Approach 2: Build Cross-functional Teams
Directly involving stakeholders in the innovation process will enable them to understand the potential impact of new ideas and be more invested in seeing them through to success. Cross-functional teams can also facilitate buy-in from higher-level stakeholders through more frequent idea-related discussions within their groups. It helps address all three major challenges.
How does it work? Form cross-functional teams comprising diverse department representatives like marketing, R&D, sales, and operations to gather and share stakeholder feedback and ideas. This helps ensure that varied perspectives are considered, enhancing decision-making. Apply this approach flexibly, tailoring teams based on specific project requirements.
You can choose to tap into external stakeholders like customers, partners, and industry experts and mix them into the cross-functional internal team as well. This way, you get a wide range of unbiased insights, making decision-making for your projects or initiatives more well-rounded and effective.
Approach 3. Crowdsourcing
Let employees share and vote on ideas through a platform, getting stakeholders to participate directly in the innovation process. In addition, the platform can collect feedback on current projects and prototypes and make real-time adjustments. Similar to building cross-functional teams, this helps create and maintain a shared vision.
The downside to using this approach is that contact is less frequent. This means that getting buy-in from key decision-makers might still become an issue later. On the other hand, an added side benefit of this method is you can coalesce feedback on new ideas and products from external stakeholders. Customers and partners could offer feedback through a dedicated website or mobile app - either open to the public or limited to a specific group of customers or partners.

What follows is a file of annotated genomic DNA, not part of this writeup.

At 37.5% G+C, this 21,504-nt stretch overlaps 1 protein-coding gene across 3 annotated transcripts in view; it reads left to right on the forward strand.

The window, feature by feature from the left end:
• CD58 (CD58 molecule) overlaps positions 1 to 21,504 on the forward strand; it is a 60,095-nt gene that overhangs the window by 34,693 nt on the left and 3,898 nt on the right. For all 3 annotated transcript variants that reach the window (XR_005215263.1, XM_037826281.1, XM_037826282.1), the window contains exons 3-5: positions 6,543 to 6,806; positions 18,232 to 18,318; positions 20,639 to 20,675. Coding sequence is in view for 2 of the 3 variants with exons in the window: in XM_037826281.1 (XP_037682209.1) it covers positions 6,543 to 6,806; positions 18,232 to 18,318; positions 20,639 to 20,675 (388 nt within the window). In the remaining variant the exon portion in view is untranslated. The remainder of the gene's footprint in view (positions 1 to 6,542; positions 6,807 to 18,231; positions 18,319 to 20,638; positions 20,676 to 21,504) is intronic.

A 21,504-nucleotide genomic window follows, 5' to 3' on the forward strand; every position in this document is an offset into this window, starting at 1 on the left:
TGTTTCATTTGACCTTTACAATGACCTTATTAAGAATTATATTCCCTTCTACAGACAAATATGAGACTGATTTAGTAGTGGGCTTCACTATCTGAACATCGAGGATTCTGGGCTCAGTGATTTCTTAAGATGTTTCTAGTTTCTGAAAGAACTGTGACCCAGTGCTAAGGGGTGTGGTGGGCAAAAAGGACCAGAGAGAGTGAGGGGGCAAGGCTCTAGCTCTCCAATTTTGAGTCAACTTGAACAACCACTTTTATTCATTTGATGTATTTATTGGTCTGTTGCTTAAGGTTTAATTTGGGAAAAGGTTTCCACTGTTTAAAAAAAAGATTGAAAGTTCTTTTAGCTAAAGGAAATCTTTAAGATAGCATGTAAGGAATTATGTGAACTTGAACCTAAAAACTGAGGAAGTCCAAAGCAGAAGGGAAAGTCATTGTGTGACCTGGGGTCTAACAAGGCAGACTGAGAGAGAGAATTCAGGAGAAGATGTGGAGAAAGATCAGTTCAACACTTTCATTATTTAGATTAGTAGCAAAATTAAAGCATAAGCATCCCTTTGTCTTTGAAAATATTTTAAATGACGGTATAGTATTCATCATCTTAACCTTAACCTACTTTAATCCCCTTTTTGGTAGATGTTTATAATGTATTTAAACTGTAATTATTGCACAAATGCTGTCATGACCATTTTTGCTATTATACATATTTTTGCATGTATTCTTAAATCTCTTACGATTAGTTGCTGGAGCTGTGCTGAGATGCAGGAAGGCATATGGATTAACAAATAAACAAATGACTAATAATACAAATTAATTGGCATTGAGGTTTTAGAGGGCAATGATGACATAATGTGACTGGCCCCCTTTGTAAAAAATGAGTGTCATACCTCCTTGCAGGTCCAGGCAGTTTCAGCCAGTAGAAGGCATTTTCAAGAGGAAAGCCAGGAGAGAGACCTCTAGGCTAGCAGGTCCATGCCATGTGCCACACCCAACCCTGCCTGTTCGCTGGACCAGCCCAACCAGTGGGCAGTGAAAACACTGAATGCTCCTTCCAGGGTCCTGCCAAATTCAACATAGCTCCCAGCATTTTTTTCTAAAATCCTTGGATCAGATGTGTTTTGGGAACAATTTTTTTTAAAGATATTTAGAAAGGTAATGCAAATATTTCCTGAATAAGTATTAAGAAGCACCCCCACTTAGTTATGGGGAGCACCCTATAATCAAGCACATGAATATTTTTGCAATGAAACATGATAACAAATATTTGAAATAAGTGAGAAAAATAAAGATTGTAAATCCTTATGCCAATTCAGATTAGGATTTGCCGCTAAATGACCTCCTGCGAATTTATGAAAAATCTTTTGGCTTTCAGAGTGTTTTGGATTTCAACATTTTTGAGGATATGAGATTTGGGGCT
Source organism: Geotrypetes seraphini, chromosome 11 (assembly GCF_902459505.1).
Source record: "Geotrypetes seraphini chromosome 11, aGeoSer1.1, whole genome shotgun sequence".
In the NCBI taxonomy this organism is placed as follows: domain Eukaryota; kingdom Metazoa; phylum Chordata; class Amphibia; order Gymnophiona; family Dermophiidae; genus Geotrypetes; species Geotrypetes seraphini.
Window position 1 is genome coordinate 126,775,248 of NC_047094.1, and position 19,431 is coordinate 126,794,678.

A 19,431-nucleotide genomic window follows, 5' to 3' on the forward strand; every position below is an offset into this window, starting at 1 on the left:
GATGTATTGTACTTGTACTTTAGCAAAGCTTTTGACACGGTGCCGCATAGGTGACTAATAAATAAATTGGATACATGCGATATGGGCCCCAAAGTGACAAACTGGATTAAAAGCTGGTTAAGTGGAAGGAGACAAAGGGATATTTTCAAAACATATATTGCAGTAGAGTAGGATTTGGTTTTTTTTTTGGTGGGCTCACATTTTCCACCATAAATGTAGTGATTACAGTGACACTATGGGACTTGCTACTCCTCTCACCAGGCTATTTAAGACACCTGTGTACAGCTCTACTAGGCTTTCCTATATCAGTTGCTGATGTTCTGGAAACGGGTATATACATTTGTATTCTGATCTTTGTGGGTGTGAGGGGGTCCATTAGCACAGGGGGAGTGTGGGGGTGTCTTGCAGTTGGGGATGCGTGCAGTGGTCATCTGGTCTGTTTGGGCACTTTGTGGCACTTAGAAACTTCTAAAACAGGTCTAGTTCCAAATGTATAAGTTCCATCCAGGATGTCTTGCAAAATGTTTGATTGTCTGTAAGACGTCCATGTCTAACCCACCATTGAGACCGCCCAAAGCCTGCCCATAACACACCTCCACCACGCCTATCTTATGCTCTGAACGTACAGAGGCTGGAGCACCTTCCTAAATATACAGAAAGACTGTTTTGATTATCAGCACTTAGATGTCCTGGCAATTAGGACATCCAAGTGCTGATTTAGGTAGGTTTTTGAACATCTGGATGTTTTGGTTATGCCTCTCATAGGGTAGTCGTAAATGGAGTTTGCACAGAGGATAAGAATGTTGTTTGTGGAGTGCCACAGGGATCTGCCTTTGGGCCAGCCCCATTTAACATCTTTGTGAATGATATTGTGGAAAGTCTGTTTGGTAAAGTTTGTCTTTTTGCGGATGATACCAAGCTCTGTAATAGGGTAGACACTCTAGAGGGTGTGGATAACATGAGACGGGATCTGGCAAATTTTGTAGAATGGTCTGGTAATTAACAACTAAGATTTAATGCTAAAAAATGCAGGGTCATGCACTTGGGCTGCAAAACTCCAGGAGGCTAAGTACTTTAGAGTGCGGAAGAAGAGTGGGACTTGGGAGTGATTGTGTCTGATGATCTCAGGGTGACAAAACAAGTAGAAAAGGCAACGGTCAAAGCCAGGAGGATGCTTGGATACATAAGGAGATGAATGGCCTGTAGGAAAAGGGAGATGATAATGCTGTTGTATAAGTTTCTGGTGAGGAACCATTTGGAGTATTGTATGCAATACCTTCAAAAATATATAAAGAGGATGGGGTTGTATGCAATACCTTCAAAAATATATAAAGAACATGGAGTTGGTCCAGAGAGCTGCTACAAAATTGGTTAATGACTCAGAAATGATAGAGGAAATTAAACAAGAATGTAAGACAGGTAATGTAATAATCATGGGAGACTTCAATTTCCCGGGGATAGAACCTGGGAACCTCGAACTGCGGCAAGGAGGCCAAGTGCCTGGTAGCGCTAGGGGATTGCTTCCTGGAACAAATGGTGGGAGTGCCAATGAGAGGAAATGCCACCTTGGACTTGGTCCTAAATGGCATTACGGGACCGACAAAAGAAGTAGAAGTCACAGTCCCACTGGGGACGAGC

Approach 4. Implement Innovation Incentivization
As a final strategy, corporations can also tap into the power of incentives and rewards to supercharge stakeholder support and buy-in. For example, your organization can create a culture where innovation thrives by offering bonuses or recognition to those contributing significantly to innovative initiatives. As a result, employees at all levels will be more motivated to support new ideas, effectively sidestepping hierarchy- and priority-related issues.
In conclusion, aligning internal stakeholders is essential for corporations looking to supercharge their innovation processes and bring game-changing ideas to market. You can see a step-change in your innovation journey by blending the strategies we've outlined, customized to your company's unique priorities. A steadfast focus on engaging stakeholders and cultivating a collaborative culture will boost your chances of success, ensuring those groundbreaking ideas get the support they need to flourish.